President Obama signs the Health Care and Education Reconciliation Act,… (Jonathan Ernst / Reuters )
Reporting from Washington — A federal appeals court struck down a pillar of President Obama's national healthcare law, ruling Congress does not have the power to require all Americans to buy insurance and setting the stage for a Supreme Court decision ahead of the 2012 election.
The 2-1 decision is a victory for Republican leaders in 26 states who challenged the law last year, testing whether the signature accomplishment of Obama's presidency would stand.
The Atlanta-based judges echoed the complaint that the mandate represents an "unprecedented" expansion of federal power.
"The individual mandate is breathtaking in its expansive scope," two judges of the 11th Circuit Court of Appeals wrote in their 207-page majority opinion.
Even during the Great Depression or World War II, "Congress never sought to require the purchase of wheat or war bonds, force a higher savings rate or greater consumption of American goods," they observed. Though Congress may regulate those who buy insurance, it may not regulate those who "have not entered the insurance market and have no intention of doing so," they said.
Conversely, other judges have upheld the law. In June, the Obama administration prevailed before the federal appellate court in Cincinnati, which in a split opinion ruled that the mandate represented a constitutional exercise of Congress' authority to regulate commerce.
About 50 million Americans lack basic health insurance. As a result, hospitals and taxpayers are forced to pay about $43 billion a year to cover the costs of those who are treated but cannot pay.
Many healthcare experts believe an insurance mandate is crucial not only to controlling this cost shift but also to guaranteeing that all Americans can get insurance, a right provided by the law. Without such a requirement, they argue, consumers would be able to wait until they were sick to buy insurance. That in turn would push up premiums.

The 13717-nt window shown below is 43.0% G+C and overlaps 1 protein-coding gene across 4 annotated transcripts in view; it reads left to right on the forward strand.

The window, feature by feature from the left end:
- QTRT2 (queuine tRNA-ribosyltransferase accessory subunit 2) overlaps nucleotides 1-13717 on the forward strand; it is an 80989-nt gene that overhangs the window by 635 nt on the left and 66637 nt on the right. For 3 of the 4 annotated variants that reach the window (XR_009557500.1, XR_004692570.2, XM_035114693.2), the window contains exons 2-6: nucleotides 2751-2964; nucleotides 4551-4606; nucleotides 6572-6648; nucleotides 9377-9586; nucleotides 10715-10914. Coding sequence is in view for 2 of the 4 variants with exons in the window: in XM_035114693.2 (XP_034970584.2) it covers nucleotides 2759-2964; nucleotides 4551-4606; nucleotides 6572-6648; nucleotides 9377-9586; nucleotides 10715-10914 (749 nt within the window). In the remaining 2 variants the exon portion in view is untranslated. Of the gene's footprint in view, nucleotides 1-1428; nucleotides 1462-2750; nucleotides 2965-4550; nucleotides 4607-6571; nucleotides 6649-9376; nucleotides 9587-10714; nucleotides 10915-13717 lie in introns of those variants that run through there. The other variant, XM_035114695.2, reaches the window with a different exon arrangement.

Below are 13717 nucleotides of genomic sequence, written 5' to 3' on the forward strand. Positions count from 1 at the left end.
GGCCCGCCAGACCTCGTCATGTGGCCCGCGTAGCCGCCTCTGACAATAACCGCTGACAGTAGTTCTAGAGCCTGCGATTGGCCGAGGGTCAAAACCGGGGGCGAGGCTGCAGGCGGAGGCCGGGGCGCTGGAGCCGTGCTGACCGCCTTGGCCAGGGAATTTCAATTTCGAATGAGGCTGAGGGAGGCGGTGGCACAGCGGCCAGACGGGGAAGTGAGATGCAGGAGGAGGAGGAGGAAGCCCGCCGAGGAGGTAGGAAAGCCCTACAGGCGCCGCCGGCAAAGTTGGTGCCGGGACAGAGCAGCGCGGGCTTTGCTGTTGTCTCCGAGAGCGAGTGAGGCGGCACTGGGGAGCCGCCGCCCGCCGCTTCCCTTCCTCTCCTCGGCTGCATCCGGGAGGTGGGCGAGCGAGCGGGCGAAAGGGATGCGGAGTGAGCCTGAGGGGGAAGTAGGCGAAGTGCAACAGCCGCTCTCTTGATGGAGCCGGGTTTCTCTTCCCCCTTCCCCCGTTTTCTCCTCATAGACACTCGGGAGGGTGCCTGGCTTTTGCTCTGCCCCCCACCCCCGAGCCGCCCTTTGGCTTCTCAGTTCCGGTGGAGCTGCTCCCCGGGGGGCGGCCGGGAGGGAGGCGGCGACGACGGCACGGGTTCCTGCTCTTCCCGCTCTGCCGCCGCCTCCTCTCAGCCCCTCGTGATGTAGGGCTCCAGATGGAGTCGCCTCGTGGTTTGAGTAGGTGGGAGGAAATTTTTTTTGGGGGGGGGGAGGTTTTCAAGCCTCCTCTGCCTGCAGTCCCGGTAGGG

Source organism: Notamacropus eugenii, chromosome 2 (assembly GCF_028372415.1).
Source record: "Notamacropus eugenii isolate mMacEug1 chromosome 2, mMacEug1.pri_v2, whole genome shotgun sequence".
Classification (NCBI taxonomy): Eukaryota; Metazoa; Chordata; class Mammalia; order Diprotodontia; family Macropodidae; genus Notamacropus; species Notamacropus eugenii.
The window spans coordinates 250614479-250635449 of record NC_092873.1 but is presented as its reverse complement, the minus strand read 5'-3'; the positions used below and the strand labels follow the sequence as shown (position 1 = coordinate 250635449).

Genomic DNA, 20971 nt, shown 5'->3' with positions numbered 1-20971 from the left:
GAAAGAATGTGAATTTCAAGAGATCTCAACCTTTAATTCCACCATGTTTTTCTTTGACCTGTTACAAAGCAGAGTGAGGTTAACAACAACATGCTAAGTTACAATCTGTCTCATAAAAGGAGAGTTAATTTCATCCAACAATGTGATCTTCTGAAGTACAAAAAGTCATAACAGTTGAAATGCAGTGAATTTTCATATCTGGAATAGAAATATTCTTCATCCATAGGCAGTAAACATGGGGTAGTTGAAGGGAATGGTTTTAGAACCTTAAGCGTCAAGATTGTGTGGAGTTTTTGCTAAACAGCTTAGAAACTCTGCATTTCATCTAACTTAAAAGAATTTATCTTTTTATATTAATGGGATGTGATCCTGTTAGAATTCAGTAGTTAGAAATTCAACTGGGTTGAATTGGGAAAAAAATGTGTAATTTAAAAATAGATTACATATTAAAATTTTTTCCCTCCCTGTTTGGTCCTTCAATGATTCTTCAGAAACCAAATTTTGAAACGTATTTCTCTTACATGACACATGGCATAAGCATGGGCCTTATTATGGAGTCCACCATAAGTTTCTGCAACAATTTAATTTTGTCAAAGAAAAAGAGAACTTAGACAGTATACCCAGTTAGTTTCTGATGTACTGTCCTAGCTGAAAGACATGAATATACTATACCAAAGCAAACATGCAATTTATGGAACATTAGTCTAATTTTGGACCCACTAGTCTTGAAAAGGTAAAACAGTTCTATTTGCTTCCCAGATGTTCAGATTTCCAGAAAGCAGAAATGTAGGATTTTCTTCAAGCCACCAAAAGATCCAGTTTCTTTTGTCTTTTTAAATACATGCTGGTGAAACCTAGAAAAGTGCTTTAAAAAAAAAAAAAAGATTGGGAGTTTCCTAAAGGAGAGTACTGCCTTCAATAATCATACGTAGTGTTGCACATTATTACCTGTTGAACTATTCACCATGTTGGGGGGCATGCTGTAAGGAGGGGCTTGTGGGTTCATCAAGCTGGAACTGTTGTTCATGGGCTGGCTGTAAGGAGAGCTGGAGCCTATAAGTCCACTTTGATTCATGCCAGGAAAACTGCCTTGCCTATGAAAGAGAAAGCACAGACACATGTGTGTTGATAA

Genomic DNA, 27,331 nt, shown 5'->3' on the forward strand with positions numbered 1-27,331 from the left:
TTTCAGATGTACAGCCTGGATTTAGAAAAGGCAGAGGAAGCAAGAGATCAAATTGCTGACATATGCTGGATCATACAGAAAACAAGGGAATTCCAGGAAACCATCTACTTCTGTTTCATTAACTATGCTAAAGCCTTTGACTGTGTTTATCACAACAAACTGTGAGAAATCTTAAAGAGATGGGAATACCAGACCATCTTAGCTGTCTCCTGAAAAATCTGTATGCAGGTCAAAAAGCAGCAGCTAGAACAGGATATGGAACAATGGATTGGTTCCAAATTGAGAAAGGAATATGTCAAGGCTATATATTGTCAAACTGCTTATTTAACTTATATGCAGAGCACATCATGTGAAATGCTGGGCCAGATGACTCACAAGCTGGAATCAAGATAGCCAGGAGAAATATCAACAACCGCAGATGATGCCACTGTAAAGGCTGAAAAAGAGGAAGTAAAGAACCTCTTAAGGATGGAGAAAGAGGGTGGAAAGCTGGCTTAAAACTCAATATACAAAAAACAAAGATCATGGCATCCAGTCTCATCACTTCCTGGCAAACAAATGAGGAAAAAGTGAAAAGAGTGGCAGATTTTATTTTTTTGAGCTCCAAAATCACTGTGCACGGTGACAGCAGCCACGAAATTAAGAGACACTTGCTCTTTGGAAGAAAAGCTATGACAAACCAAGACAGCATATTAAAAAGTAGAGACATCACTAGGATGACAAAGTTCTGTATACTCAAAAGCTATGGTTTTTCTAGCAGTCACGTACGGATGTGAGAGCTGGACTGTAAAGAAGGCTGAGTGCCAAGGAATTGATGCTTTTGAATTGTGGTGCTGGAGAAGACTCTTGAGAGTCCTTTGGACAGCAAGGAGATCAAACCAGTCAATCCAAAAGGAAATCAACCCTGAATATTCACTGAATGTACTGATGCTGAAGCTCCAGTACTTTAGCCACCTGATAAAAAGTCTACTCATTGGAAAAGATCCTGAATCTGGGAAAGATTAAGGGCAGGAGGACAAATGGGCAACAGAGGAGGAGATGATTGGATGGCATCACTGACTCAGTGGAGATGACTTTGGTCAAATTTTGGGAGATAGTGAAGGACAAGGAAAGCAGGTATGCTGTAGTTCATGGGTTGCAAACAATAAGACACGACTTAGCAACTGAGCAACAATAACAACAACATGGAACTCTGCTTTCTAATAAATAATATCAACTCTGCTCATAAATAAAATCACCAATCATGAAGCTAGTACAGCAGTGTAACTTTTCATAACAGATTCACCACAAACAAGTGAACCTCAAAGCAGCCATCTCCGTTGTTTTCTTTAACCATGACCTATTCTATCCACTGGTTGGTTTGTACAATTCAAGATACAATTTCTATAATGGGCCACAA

However, the mandate galvanized GOP opposition to the law and helped fuel the "tea party" movement.
Senate Minority Leader Mitch McConnell (R-Ky.) said the ruling "only strengthens and adds more momentum to the efforts of those of us who are working to repeal."
The White House, meanwhile, minimized the opinion, citing the divided rulings by multiple federal courts around the country.
"Today's ruling is one of many decisions on the Affordable Care Act that we will see in the weeks and months ahead," Obama aide Stephanie Cutter wrote in a blog posting.
The ruling was not a total victory for the challengers. The appeals court rejected the states' claim that Congress went too far by expanding the Medicaid program for low-income Americans. The judges also agreed the rest of the healthcare law could stand, even if the insurance mandate is struck down.
The Atlanta-based court has a conservative reputation and had been seen as the best forum for those challenging the law. The majority was made up of Chief Judge Joel Dubina, an appointee of President George H.W. Bush, and Judge Frank Hull, a female appointee of President Clinton. The dissenter, Judge Stanley Marcus, was also a Clinton appointee.
In dissent, Marcus said judges have a duty to act with "caution, restraint and great humility" and uphold the laws enacted by the elected representatives.
"At bottom, Congress rationally concluded that the uninsured's consumption of healthcare services shifts enormous costs unto others … and the individual mandate directly addresses this cost-shifting problem," said Marcus in dissent.
The administration can appeal Friday's decision directly to the Supreme Court. If an appeal petition is filed in the fall, the justices are likely to hear the case early next year and rule by late June.
Striking down the mandate could have dramatic consequences if insurance premiums surge, as many experts fear.
That could put more pressure on the federal treasury because millions of Americans are expected to qualify for federal subsidies starting in 2014 to help them buy insurance.
Ballooning subsidy costs could increase pressure to cut back other healthcare initiatives in the law, including the expansion of state Medicaid programs for low-income Americans.
Eliminating the mandate would probably have less impact on other parts of the healthcare overhaul, including portions of the law designed to make Medicare more efficient and to improve the quality of care that hospitals and doctors provide.
In another ruling Friday, three judges of the U.S. 9th Circuit Court of Appeals rejected a challenge to the insurance mandate brought by former state legislator Steven Baldwin and the Pacific Justice Institute, ruling they had no standing to sue.
Times staff writer Carol J. Williams in Los Angeles contributed to this report.